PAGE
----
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Current Architecture

In with in-built offset management, server side architecture with the life cycle of the produce/fetch request is summarized below (caller --> callee):


The problem

As we can see from above, since delayed produce needs to access KafkaApis.maybeUnblockDelayedFetchRequests(), etc, and delayed fetch needs to fetch the data to form the response. As a result, we ended up keeping the appending and fetching logic inside KafkaAPIs and also keeping purgatories/delayed requests inside Kafka APIs to let them access these functions/variables. The problems for this are:

1) Logic of the append message / read message from Replica Manager leaks into KafkaAPIs, and KafkaAPIs itself becomes very huge containing all purgatory / delayed requests classes.

2) However, logic for satisfying delayed fetch requests are not correct: it needs to be related to HW modifications. Hence it needs to also access Partition, which will lead to more logic leak if we follow current architecture.

3) With inbuild offset management, we have to hack the KafkaAPIs and its corresponding delayed requests as follows:


The architecture diagram is shown below:

The Idea

Is to refactor the Kafka Apis along with Replica Manager and Offset Manager (Coordinator) such that the produce/fetch purgatories are moved to replica manager, and are isolated from requests (i.e. they may be just purgatories for append and fetch operations). By doing so:

1) Kafka API becomes thinner, only handling request-level application logic and talk to Request Channel.

2) Read message and append message logic is moved to Replica Manager, which handles the logic of "committed" appending and fetching "committed data".

3) Offset Manager (Coordinator) only needs to talk to the Replica Manager for handling offset commits, no need to hack Kafka Apis and Delayed Fetch requests.


This refactoring will also benefit the following new consumer / coordinator development.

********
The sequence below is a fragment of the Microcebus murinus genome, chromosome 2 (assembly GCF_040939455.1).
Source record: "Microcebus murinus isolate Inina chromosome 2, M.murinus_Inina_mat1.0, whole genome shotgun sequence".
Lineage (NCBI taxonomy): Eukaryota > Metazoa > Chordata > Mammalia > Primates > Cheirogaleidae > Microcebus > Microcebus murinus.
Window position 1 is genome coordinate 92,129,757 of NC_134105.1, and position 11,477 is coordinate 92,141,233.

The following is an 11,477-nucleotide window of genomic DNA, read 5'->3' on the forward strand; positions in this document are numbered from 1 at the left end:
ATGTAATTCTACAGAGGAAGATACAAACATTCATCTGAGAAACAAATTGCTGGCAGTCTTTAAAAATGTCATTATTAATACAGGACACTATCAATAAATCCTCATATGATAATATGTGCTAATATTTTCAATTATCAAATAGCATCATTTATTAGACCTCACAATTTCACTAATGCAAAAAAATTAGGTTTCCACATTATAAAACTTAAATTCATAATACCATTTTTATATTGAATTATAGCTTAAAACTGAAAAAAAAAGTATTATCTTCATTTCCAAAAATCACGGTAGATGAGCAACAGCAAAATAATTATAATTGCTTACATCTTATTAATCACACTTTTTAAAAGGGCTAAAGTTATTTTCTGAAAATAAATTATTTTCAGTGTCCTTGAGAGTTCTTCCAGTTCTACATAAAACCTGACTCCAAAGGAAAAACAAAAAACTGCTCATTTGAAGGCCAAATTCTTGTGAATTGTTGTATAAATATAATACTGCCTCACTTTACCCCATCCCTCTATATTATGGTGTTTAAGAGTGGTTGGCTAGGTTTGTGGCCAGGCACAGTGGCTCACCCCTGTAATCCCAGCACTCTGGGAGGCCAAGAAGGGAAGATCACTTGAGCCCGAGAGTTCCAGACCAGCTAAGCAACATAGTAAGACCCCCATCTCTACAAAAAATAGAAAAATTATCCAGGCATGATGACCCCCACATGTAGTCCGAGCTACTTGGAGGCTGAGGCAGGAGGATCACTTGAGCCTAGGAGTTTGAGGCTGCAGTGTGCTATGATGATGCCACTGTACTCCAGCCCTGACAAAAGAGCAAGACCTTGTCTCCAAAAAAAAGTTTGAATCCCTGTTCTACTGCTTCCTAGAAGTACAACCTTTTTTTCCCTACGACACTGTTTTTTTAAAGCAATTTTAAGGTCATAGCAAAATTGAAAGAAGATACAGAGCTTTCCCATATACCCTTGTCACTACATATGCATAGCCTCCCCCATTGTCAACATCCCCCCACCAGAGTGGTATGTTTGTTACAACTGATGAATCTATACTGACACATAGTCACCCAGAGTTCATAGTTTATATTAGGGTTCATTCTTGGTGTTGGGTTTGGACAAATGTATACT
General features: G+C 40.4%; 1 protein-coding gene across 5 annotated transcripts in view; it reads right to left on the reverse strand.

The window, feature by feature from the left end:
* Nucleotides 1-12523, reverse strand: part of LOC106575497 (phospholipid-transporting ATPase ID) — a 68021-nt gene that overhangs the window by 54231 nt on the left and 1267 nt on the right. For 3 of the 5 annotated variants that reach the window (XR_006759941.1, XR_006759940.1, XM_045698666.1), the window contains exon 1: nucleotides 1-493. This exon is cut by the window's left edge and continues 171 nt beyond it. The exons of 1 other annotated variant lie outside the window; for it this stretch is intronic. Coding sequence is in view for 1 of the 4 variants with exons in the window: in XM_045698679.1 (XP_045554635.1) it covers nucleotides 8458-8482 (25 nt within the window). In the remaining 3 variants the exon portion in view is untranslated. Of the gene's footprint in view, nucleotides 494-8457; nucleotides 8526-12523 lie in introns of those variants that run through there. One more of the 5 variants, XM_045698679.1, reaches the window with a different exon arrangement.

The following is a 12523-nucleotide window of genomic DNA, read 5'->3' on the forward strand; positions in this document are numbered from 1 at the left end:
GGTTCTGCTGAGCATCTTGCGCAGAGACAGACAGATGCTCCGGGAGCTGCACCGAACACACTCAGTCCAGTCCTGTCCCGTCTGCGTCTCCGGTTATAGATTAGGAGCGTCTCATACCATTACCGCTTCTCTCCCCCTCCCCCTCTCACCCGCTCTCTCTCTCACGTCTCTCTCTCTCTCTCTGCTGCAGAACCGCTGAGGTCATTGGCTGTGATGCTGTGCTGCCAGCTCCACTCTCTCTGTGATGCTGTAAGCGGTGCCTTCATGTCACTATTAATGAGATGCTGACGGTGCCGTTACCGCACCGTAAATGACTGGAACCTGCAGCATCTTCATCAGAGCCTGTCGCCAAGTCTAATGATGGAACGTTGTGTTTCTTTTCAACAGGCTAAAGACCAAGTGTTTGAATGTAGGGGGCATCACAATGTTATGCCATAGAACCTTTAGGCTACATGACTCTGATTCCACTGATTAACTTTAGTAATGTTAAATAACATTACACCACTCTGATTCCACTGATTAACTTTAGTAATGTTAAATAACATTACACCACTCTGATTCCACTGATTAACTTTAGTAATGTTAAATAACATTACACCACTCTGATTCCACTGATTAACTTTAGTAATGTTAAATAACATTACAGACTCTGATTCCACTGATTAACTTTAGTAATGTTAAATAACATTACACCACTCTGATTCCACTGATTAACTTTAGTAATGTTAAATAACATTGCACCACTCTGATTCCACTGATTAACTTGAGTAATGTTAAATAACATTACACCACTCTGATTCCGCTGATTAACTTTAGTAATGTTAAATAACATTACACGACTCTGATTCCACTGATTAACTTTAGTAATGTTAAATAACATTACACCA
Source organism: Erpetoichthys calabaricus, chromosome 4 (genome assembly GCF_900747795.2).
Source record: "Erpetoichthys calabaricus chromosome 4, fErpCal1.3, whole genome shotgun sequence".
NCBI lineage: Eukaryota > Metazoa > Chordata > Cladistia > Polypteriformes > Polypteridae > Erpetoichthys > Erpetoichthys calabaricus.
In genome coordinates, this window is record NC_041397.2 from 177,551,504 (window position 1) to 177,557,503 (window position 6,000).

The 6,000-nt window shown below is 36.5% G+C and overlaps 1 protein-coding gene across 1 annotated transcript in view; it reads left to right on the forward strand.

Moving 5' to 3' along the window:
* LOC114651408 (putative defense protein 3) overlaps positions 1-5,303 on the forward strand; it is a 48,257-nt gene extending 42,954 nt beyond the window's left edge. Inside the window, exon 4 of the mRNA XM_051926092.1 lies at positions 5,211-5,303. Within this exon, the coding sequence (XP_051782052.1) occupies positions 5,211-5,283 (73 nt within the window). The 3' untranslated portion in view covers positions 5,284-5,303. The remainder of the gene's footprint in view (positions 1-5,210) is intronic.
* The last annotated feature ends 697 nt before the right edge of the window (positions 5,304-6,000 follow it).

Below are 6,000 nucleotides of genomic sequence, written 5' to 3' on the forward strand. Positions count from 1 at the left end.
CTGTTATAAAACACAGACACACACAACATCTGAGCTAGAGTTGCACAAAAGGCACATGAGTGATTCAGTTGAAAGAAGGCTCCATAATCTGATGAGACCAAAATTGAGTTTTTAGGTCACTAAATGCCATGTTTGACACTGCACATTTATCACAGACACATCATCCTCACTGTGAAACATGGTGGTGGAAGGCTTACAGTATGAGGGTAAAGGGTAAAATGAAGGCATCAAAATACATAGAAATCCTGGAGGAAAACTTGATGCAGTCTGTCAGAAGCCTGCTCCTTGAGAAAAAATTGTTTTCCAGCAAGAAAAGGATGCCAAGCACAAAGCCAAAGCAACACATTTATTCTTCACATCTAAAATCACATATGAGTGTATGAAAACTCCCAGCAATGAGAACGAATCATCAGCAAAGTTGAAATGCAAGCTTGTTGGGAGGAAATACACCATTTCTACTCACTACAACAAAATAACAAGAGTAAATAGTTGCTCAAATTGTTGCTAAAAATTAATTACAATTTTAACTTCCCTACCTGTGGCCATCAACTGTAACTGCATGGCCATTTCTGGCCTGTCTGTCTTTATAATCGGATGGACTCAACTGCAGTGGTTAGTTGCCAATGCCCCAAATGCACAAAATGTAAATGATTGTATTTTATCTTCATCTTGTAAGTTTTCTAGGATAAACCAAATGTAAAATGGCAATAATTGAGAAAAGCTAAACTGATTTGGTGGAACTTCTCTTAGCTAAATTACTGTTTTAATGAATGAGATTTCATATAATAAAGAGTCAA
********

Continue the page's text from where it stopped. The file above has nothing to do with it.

Purgatories and Delayed Operations

We refactor the purgatories and delayed requests (now should be called operations) as follows. Here all the module names remain the same, with renaming suggestion in the bracket just for clear indication.

Delayed Request (Kafka Operation)

The base kafka operation just contains:

One note here is that a new callback instance needs to be created for each operation, since it will need to remember the request object that it needs to respond on. The base callback class can be extended, with the basic parameters:


Besides these fields, a kafka operation also have the following interface:


Delayed Produce Request (Message Append Operation)

Maintains the append metadata, including the replicate condition:


In addition, it implements the interface as:


Delayed Fetch Request (Message Fetch Operation)

Maintains the fetch metadata, including the fetch min bytes:


And implements the interface as:


Request Purgatory (Kafka Purgatory)

The base purgatory provides the following APIs:


And its expiry reaper will purge the watch list and for each expired operation trigger operation.expire(). This purgatory is generic and can be actually used for different kinds of operations.

Kafka Server Modules

With these purgatories and operations, server side modules can be refactored as follows:

Replica Manager

Replica Manager maintain metadata of partitions, including their local and remote replicas, and talks to Log Manager for log operations such as log truncation, etc. Here is the proposed API:



Coordinator / Offset Manager

Coordinator's offset manager will talk to the replica manager for appending messages.



Kafka Apis

Now the Kafka APIs becomes:



Request Handling Workflow

With the above refactoring, the request life cycle becomes:


The caveat

As we can see, with fetch request and offset commit request, a nested callback is used (RepondCallback from Kafka APIs for sending the response through channel, and FetchCallback / OffsetCommitCallback for fetching the data for response / putting offset into cache). This nesting is not ideal, but necessary if want to have the strict layered architecture.


The new architectural diagram will be:



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